[Legge] Line 3 is strong, and its subject displays his purpose too eagerly. Being beyond the central position, moreover, gives an indication of evil. Lines 3 and 6 are also proper correlates; and, as elsewhere in the Yi, the meeting of yin and yang lines is associated with falling rain. The subject of 3, therefore, communicates with 6, in a way that annoys his associates; but nevertheless he commits no error, and, in the end, incurs no blame. [Legge: Smaller Symbolism] Line 3 responding, and alone of all the strong lines responding to 6, may appear at first irresolute, and not prepared for decided measures; but 1 in the end' its subject does what is required of him.

4. The fourth NINE, undivided, shows one from whose buttocks the skin has been stripped, and who walks slowly and with difficulty. (If he could act) like. a sheep led (after its companions), occasion for repentance would disappear. But though he hear these words, he will not believe them.

111110 changing to 111010

Matching Line in Adjacent Hexagram: 44.4

[Whincup]
No flesh on his thighs,
He staggers as he walks.
He leads forth a sheep and surrenders.
His regrets will pass.
He heard the warnings but did not believe.

[Christensen] 九 四﹕ 臀 无 膚 其 行 次 且 牽 羊 悔 亡 聞 言 不 信 Fourth 9: Your buttocks are galled and you limp [after the encounter]. If you just let yourself be led like a sheep regret will vanish. If you speak up, no one will believe you.

[Pearson] Nine in the fourth place: Thighs without skin: their actions falter. If a ram leads, remorse disappears. Hearing words, but not believing.

[Redmond] 43.4 The buttocks have no skin; he walks with difficulty. Leading a sheep, but regrets that it runs away. Words are heard, but not believed. 九四臀无膚; 其行次且. 牽羊悔亡. 聞言不信.

[Smaller Symbolism] 4. 'He walks slowly and with difficulty:'—he is not in the place appropriate to him. 'He hears these words, but does not believe them:'—he hears, but does not understand.

[Legge] Line 4 is not in the centre, nor in an odd place, appropriate to it as undivided. Its subject therefore will not be at rest, nor able to do anything to accomplish the idea of the hexagram. He is symbolised by a culprit, who, according to the ancient and modern custom of Chinese courts, has been bastinadoed till he presents the appearance in the Text. Alone he can do nothing; if he could follow others, like a sheep led along, he might accomplish something, but he will not listen to advice.

5. The fifth NINE, undivided, shows (the small men like) a bed of purslain, which ought to be uprooted with the utmost determination. (The subject of the line having such determination), his action, in harmony with his central position, will lead to no error or blame.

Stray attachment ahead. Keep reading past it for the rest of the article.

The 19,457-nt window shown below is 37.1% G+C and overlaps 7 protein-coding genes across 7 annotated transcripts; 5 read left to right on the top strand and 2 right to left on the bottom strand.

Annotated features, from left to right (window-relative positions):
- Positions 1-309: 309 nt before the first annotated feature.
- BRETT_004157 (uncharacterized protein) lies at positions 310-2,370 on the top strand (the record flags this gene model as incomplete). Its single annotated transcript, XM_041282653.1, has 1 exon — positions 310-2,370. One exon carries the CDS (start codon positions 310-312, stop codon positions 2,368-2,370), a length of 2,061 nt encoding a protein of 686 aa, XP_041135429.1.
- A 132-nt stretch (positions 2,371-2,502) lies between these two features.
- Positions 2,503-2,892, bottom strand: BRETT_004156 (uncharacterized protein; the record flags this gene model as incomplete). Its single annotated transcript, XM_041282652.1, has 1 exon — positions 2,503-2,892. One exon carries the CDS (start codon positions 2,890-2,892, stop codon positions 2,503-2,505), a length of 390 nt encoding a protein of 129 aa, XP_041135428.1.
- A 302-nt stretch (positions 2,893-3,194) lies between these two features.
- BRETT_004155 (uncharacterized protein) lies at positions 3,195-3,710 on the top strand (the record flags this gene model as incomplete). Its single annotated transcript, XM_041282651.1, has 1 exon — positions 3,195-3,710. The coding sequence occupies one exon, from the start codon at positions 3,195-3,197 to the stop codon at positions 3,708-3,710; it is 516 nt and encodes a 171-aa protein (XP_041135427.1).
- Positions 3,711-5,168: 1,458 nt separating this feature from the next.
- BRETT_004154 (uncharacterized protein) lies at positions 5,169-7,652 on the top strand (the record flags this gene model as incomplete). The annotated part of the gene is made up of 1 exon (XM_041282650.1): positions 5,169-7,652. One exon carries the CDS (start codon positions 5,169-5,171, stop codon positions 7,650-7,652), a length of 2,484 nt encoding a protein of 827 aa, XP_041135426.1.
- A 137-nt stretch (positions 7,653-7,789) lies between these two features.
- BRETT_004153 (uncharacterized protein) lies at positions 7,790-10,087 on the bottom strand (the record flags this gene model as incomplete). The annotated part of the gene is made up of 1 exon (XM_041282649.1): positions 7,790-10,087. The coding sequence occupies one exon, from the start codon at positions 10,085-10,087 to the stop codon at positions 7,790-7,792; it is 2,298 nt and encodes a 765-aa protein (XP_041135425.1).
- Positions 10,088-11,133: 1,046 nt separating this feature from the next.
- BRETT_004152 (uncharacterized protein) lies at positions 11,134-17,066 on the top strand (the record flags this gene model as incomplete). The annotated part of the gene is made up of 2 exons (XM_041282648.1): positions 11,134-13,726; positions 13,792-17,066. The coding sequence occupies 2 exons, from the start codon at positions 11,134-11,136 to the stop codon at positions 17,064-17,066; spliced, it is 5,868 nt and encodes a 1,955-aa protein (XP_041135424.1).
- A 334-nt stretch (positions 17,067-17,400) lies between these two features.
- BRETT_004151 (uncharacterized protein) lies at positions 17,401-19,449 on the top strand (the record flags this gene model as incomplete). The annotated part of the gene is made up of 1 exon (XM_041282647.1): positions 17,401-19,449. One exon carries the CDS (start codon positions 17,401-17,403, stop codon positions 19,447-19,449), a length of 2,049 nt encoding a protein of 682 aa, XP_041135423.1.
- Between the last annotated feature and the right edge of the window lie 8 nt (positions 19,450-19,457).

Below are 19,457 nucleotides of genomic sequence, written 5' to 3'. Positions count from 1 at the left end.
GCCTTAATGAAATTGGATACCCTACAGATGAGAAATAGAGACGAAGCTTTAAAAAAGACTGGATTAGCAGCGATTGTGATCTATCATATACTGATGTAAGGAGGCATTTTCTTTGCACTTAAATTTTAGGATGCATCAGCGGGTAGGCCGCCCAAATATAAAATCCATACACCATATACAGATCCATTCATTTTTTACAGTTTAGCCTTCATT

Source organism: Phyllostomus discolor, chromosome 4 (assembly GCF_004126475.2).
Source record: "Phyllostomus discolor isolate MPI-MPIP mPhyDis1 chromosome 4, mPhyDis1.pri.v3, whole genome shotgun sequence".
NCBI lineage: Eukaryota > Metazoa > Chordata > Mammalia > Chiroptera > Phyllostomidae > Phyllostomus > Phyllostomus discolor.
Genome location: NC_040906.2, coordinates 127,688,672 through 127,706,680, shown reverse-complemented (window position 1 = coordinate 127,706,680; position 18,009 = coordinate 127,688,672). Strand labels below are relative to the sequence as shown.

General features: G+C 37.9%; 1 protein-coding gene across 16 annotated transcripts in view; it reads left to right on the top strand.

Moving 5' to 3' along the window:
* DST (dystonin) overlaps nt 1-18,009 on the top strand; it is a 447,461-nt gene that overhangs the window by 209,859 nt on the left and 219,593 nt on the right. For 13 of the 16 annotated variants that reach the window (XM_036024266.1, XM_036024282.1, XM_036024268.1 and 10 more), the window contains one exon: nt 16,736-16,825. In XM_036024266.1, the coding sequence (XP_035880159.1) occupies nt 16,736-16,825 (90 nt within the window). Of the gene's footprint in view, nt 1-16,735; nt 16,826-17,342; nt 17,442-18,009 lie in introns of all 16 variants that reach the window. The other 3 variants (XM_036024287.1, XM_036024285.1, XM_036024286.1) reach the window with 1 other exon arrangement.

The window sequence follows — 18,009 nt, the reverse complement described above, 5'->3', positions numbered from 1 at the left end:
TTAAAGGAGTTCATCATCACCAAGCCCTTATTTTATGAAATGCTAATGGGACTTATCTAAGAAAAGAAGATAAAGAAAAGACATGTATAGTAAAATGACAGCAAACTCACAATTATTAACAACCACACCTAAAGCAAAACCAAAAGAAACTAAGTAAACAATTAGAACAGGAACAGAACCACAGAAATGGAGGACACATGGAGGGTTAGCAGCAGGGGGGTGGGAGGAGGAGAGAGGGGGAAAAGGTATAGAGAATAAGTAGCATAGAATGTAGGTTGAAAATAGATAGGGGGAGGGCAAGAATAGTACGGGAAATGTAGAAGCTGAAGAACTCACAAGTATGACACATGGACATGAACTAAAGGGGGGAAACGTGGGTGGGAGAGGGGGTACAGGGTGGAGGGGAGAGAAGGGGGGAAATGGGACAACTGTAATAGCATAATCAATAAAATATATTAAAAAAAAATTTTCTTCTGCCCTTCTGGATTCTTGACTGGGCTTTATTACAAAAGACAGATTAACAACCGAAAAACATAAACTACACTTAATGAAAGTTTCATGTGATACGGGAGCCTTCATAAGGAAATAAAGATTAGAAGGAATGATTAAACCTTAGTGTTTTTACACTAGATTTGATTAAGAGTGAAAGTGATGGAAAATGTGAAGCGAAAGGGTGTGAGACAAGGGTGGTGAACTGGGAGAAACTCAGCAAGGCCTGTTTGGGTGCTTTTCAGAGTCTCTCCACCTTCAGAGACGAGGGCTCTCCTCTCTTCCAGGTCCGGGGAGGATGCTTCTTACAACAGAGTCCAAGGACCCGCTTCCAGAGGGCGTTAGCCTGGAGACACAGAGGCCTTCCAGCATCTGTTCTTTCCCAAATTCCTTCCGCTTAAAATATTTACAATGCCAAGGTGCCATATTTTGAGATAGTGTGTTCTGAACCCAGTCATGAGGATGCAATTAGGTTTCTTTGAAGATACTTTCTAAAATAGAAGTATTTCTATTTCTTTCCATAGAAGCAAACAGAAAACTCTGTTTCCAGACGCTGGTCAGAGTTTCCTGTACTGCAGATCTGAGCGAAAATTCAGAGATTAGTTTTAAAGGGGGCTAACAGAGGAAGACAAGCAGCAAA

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Matching Line in Adjacent Hexagram: 44.5

[Whincup]
Like a mountain goat,
   he bounds away down the road.
And escapes harm.

[Christensen] 九 五﹕ 莧 陸 夬 夬 中 行 无 咎 Fifth 9: [If he] determinedly walks directly to [her with] pokeweed flowers he will not fail.

[Pearson] Nine in the fifth place: The weeds are broken. With resolution action, walking a middle way, no blame.

[Redmond] 43.5 A wild goat very determinedly runs through the middle. There will be no blame. 九五莧陸夬夬中行, 无咎.

[Smaller Symbolism] 5. 'If his action be in harmony with his central position, there will be no error:'—but his standing in the due mean is not yet clearly displayed.

[Legge] Purslain grows in shady places, and hence we find it here in close contiguity to the topmost line, which is yin. As 5 is the ruler's seat, evil may come to him from such contiguity, and strenuous efforts must be made to prevent such an evil. The subject of the line, the ruler in the central place, will commit no error. It must be allowed that the symbolism in this line is not easily managed. [Legge: Smaller Symbolism] The contiguity of line 5 to the divided 6, is supposed to have some bad effect on its subject, so that while he does what his central position requires, it is not without an effort. 'If a man,' says Khang-zze, 'cherish a single illicit desire in his mind, he has left the right way. The admonition here conveyed is deep.'

6. The sixth SIX, divided, shows its subject without any (helpers) on whom to call. His end will be evil.

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Matching Line in Adjacent Hexagram: 44.6

[Whincup]
There is no cry of warning.
Misfortune in the end.

[Christensen] 上 六﹕ 无 號 終 有 凶 Top 6: Without [anyone] giving a warning there will be misfortune in the end.

[Pearson] Six at the top: Without a cry. In the end, misfortune.

[Redmond] 43.6 There is no wailing—ends ominously. 上六无號—終有凶.

[Smaller Symbolism] 6. 'There is the misery of having none on whom to call:'—the end will be that he cannot continue any longer.

[Legge] The subject of the 6th line, standing alone, may be easily disposed of.